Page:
Waqf Guards Barred From Temple Mount by Israel Call for Mass Protest

The guards, employed by the Temple Mount's Islamic custodian, call on Muslims to participate in Friday's prayers at the entrance to the complex

Protest prayers outside an entrance to the Temple Mount in 2017.
Olivier Fitoussi

Security guards employed by the Waqf, the Islamic custodian of the Temple Mount, called on Muslims in Jerusalem to refrain from entering the complex and pray with them at the entrance this coming Friday.

The guards were issued restraining orders by the Israel Police for opening Bab al-Rahma, a building in the Golden Gate on the eastern side of the Temple Mount that was closed by police in 2003.

The call to join the guards in prayer at the gates could draw hundreds and cause renewed violence and discontent in Jerusalem during Friday prayers, said Waqf officials.

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A similar protest was held a year and a half ago when the police installed metal detectors at the entrances to the Temple Mount after the murder of two Druze police officers by terrorists near the entrance to the Mount.

Temple Mount complex

The police issued restraining orders to senior Waqf officials on Sunday amid a crisis surrounding Bab al-Rahma. The building was closed by Israeli authorities after Israel claimed the site was operated by an association affiliated with Hamas and the Islamic Movement. In recent years, the Waqf has repeatedly tried to recover the building and reverse the closure order. According to the Waqf, the association in question has long since been disbanded and all of its members are in prison.

Three weeks ago, Waqf officials reopened the building. The police have since attempted to close it again, but Muslim protestors have reopened it and have used it as a mosque.

Last week, a number of Waqf officials were questioned by the police about the opening of the building and on Sunday the restraining orders were issued to senior officials. In the past few days, 14 Waqf guards were barred from entering the Temple Mount along with dozens of other Muslim activists from East Jerusalem. The restraining orders are for two weeks to four months.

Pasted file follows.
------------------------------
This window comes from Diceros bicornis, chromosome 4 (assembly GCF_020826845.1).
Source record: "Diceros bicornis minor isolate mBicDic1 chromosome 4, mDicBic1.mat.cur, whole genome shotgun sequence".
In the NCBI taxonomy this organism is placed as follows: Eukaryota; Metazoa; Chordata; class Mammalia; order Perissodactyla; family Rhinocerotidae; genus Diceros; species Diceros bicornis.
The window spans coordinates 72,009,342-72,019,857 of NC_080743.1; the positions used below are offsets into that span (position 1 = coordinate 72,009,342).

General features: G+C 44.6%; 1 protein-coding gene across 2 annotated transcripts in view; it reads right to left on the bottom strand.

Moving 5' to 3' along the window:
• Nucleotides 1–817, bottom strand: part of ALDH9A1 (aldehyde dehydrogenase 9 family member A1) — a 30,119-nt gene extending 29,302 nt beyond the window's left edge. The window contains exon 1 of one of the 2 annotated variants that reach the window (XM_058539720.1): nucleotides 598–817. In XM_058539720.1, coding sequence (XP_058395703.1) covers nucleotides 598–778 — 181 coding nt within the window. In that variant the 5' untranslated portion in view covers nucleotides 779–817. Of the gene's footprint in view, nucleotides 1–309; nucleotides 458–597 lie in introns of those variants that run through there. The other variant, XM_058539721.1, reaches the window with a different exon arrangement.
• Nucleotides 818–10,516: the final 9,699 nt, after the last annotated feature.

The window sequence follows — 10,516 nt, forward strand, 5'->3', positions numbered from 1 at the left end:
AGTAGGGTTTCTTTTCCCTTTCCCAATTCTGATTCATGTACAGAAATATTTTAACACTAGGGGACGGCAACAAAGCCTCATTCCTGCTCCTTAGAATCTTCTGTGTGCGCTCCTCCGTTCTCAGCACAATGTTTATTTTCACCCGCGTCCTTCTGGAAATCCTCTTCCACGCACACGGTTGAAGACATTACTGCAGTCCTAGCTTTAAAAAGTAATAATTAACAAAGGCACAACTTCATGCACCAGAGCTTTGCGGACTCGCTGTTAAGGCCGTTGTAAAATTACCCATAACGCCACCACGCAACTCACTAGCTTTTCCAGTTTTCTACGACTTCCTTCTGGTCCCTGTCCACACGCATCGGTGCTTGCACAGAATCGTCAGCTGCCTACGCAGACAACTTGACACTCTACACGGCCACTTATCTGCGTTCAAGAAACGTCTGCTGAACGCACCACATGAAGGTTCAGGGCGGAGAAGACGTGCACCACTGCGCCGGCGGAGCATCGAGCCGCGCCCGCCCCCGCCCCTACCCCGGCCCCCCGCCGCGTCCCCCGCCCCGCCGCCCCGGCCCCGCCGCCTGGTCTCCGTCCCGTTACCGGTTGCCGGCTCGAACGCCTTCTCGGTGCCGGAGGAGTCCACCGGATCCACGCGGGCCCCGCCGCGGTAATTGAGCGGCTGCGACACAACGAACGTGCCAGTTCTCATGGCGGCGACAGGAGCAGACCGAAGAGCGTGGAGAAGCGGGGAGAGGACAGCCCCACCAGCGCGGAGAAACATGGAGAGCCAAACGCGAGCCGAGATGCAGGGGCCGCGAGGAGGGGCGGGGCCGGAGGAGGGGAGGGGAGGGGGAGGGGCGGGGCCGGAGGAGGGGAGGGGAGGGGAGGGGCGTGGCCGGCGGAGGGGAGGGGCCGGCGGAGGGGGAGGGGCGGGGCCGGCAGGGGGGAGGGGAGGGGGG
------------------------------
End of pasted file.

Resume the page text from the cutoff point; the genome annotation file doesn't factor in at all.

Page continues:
Among those arrested were the head of the Waqf, Sheikh Abdel-Azeem Salhab, and his deputy. Salhab, who is considered one of Jerusalem's leading religious figures, was taken from his home in the early morning. The council's deputy head, Sheikh Najeh Bkeirat, was also arrested for allowing Palestinian worshipers into the Temple Mount building.

Jewish Temple Mount activists also held a protest rally on Sunday and called for protests against the government for allowing the building in the Golden Gate, also known as the Gate of Mercy, to remain open and in use. The Temple Mount activists held an emergency conference on Sunday calling for an end to the “terrible desecration of God’s name at the Gate of Mercy.”

The umbrella group of Temple Mount activists works to encourage Jews to visit the Temple Mount and promote the reconstruction of the Jewish Temple on the site. Baruch Marzel, a candidate for the Knesset for the far-right Otzma Yehudit party, demanded the building be used as a synagogue.

MK Yehudah Glick (Likud) responded to the matter, saying: “What really happened here? A violation of the status quo? It’s very good that they violated the status quo, for 15 years I’ve been fighting the status quo. We must not let them dictate to us the fight, but they want to drag us into war and I’m for peace.”

At the end of the conference it was decided to visit the Temple Mount en masse and demonstrate and march from City Hall in Safra Square to the Golden Gate.